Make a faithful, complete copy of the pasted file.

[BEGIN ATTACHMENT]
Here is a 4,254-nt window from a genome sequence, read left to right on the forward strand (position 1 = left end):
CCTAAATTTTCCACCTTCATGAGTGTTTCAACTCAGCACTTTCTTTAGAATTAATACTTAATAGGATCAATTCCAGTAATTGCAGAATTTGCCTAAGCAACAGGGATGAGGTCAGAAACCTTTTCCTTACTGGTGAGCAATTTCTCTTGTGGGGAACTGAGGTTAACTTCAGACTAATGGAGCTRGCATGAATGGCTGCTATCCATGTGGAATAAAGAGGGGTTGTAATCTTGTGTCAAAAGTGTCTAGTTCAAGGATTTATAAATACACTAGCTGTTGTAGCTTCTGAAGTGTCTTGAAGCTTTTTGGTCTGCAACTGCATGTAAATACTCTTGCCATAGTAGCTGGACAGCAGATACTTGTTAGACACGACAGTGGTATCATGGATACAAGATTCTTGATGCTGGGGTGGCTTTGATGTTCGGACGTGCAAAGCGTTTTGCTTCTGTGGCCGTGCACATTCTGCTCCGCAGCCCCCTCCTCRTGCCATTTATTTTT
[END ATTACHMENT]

Here is a 4,254-nt window from a genome sequence, read left to right on the forward strand (position 1 = left end):
CCTAAATTTTCCACCTTCATGAGTGTTTCAACTCAGCACTTTCTTTAGAATTAATACTTAATAGGATCAATTCCAGTAATTGCAGAATTTGCCTAAGCAACAGGGATGAGGTCAGAAACCTTTTCCTTACTGGTGAGCAATTTCTCTTGTGGGGAACTGAGGTTAACTTCAGACTAATGGAGCTRGCATGAATGGCTGCTATCCATGTGGAATAAAGAGGGGTTGTAATCTTGTGTCAAAAGTGTCTAGTTCAAGGATTTATAAATACACTAGCTGTTGTAGCTTCTGAAGTGTCTTGAAGCTTTTTGGTCTGCAACTGCATGTAAATACTCTTGCCATAGTAGCTGGACAGCAGATACTTGTTAGACACGACAGTGGTATCATGGATACAAGATTCTTGATGCTGGGGTGGCTTTGATGTTCGGACGTGCAAAGCGTTTTGCTTCTGTGGCCGTGCACATTCTGCTCCGCAGCCCCCTCCTCRTGCCATTTATTTTT